2. Personally, I found that attending eastern Liturgy has heightened my liturgical sensitivity to the Mass. It’s so easy to become insensitive and unquestioning to a liturgy with which we grew up. After experiencing the worship of the East I started asking lots of questions about the Mass, the structure, symbolism and history. It made me wake up and pay attention 🙂

    I’ve been attending Eastern Catholic parishes for several years now and brought most of my friends to Liturgy with me at some point. A wrote a post called Roman Catholics say the darndest things which chronicles some of the funny responses I’ve heard from my friends.

    One surprising side-effect of regularly going to the Liturgy of St. John Chrysostom is that I’ve also found my love grow for weekday Mass, with its spartan, bare-bones character. That’s one of the great things about Catholicism – variety and diversity but still unity 🙂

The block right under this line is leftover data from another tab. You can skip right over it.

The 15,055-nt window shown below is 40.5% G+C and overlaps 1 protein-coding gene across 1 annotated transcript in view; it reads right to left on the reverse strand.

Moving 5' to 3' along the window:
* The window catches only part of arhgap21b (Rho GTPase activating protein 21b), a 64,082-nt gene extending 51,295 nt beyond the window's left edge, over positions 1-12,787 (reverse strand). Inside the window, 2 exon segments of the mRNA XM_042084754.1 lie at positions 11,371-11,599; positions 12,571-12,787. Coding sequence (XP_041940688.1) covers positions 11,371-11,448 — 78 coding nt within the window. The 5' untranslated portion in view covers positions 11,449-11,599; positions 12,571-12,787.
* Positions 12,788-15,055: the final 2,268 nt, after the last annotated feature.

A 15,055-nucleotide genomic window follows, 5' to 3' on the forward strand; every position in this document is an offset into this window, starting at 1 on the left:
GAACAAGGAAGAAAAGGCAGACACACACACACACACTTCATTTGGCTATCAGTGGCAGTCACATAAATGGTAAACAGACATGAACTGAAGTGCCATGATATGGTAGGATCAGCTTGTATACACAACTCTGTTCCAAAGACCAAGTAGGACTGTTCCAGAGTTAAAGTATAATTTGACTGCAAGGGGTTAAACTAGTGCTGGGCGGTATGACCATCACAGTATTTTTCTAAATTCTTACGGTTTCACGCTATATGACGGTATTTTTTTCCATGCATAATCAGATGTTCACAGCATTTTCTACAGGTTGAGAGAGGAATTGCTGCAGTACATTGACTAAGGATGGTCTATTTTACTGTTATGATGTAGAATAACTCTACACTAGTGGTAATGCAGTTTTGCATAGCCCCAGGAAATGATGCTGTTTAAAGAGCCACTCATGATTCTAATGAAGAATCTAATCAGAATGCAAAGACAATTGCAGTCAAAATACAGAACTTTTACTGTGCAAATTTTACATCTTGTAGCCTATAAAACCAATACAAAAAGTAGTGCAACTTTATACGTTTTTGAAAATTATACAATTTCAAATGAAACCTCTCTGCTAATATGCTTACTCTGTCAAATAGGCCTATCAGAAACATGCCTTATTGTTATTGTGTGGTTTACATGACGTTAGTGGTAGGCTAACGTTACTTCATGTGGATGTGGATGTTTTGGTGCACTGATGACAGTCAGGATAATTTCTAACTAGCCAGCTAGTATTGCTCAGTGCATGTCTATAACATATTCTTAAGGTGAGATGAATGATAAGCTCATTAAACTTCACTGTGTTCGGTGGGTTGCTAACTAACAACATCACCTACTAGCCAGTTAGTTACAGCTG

3. Yeah when I found out there was such a things as Eastern Rite it made it easier to become Catholic (vs. Eastern Orthodox). I am in a really good western, thomistic parish but we have an Er that meets there too and we’re all buds. 🙂

  4. this was helpful and enlightening…I have taken a tour of the Greek cathedral, but never attended a service there…

Comments are closed.